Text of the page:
Just use CW, and bingo...... no accent problem. (Even tho I have heard CW with a bit of a drawl Roll Eyes)

73, Gene AF3Y

The Europeans tap out CQ CQ pse K and most Americans leave out the please. Are our European colleagues more polite than we are and would that be an "accent" if we used it?  It usually is a sure-fire way to determine if the station is domestic or foreign.

73,

Chris/NU1O
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N3QE
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« Reply #8 on: December 26, 2012, 03:41:16 PM »

Even in CW, the callers do best if they take on the style of the CQ'er. I'm not surprised it happens on phone too.

IF he calls slow, I'll answer slow. If he calls fast, I'll answer fast. If his CQ is short and simple, my reply will be short and simple. If his CQ is longwinded... well, assuming I don't lose patience, I'll at least send my call twice.

If he's doing the full-blown MYCALL HISCALL blah blah MYCALL HISCALL then I'll throw in a HISCALL MYCALL at least. Maybe there's some QRM he hears but I don't and he wants to make sure we're actually talking to each other.

If he repeats everything twice then I'll repeat everything twice. Maybe it means he's having a hard time copying me.

If he calls me DR OM then I'll do the same.

If the CQ'er is being sparse and to the point, then I'm sparse and to the point.

Sometimes it's astonishing for me to hear two different style callers on nearby frequencies. The short and simple guys can turn around 5 actually useful conversational QSO's, while the longwinded guy is just barely getting around to giving a report and his name.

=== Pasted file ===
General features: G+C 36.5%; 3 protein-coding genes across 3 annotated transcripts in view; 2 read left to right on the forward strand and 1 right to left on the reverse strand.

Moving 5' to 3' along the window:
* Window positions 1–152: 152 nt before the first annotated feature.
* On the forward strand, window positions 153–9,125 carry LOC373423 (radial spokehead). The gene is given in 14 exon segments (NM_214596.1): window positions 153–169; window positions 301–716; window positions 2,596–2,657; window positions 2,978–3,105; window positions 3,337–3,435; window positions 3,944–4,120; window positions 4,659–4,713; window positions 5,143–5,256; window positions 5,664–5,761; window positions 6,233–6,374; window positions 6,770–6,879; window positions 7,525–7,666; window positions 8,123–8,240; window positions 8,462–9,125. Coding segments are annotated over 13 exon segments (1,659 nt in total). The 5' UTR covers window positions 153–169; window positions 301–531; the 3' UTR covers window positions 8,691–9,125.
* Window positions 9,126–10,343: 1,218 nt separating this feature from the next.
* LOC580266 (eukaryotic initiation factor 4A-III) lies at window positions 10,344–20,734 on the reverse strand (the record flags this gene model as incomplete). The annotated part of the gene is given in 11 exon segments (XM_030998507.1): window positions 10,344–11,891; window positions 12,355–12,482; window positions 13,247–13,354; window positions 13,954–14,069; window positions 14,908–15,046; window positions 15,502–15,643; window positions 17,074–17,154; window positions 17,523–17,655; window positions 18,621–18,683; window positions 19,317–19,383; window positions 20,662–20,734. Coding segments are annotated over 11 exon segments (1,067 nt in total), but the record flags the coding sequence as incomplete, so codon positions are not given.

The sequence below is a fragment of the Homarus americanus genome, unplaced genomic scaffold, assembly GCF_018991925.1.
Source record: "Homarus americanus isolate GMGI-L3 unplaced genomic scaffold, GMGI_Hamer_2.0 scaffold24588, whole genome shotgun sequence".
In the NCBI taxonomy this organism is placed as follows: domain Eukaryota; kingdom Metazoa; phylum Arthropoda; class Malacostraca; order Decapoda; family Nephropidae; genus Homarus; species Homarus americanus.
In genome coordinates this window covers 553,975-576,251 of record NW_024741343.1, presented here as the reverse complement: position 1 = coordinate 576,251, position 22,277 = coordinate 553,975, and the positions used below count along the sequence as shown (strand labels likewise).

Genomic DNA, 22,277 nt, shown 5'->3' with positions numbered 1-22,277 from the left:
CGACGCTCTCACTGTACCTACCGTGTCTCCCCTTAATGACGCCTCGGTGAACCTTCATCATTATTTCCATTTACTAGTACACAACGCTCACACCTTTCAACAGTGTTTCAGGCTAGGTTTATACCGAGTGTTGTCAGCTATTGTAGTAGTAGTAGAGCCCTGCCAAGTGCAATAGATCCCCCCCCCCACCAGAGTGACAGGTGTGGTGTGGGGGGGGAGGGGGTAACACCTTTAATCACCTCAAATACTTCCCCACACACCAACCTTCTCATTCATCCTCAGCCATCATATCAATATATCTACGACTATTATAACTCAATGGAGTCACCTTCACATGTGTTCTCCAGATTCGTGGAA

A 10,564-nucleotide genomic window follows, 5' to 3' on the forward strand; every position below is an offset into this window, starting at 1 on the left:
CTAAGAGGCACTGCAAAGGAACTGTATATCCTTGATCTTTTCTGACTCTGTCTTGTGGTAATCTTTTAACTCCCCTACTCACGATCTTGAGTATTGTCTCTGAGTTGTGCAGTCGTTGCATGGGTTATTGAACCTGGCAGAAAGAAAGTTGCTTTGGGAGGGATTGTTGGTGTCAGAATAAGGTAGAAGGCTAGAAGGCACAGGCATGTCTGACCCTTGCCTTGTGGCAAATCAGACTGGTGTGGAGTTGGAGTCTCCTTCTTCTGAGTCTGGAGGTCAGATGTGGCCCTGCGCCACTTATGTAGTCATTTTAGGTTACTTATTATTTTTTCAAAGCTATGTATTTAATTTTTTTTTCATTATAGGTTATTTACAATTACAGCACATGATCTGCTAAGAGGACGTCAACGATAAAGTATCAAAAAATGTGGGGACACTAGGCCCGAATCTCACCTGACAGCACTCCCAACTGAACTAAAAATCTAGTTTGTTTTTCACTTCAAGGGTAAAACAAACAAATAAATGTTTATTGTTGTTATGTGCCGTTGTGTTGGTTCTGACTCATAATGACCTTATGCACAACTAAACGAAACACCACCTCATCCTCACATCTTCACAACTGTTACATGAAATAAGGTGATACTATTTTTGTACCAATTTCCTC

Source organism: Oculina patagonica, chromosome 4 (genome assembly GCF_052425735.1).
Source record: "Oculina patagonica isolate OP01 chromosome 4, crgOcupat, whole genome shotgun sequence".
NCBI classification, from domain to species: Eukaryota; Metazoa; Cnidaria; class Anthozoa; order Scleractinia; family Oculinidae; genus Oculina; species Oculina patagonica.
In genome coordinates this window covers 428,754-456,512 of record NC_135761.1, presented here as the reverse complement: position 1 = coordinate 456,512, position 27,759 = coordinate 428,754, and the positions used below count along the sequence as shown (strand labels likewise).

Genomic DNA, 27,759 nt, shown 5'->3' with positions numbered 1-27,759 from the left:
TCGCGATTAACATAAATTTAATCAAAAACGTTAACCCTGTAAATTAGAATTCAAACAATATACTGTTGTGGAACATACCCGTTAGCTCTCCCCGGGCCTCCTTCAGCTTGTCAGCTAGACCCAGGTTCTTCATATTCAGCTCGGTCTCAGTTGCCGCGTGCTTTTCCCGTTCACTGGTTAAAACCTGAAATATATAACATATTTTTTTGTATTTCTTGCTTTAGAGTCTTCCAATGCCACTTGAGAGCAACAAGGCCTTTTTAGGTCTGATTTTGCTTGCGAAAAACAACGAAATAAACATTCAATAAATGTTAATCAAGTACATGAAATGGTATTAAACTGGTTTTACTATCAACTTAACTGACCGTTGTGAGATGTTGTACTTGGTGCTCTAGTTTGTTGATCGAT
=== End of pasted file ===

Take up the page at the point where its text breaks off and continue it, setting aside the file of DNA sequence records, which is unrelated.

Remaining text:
Tim.
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N6DZR
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« Reply #9 on: December 26, 2012, 04:34:04 PM »

It may not be on purpose. I have heard people do it on the phone and in person. I have even caught myself doing it at work when talking to a customer from the south... but then I was born in Atlanta, so maybe they just bring out my dormant accent.  Grin

-Jeff
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K3DCW
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« Reply #10 on: December 26, 2012, 06:06:28 PM »

Not "DXing", per se, but I hear it between Americans too.  It seems like anytime you put two Americans on the radio talking to each other, before long they both end up sounding like they were born and raised in southern Kentucky; sounding like two truckers from the 70's CB movie craze. 

What is it about a microphone that does this to people???

73

Dave
K3DCW
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ONAIR
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« Reply #11 on: December 27, 2012, 12:26:35 AM »

I once heard that some hams do it intentionally, because they believe it makes it easier for the foreign station to understand them!
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AF3Y
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« Reply #12 on: December 27, 2012, 06:18:38 AM »

  It seems like anytime you put two Americans on the radio talking to each other, before long they both end up sounding like they were born and raised in southern Kentucky; sounding like two truckers from the 70's CB movie craze. 

What is it about a microphone that does this to people???

73

Dave
K3DCW

My old english teacher would roll over in her grave Shocked


Perhaps mics should be banned Roll Eyes Cheesy
73 Gene AF3Y
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WS3N
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« Reply #13 on: December 27, 2012, 06:35:17 AM »

After "59, thank you," what's left to say?
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AA4PB
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« Reply #14 on: December 27, 2012, 06:49:52 AM »

After "59, thank you," what's left to say?

On PSK31 you can start up your 5-minute long "brag file"  Cheesy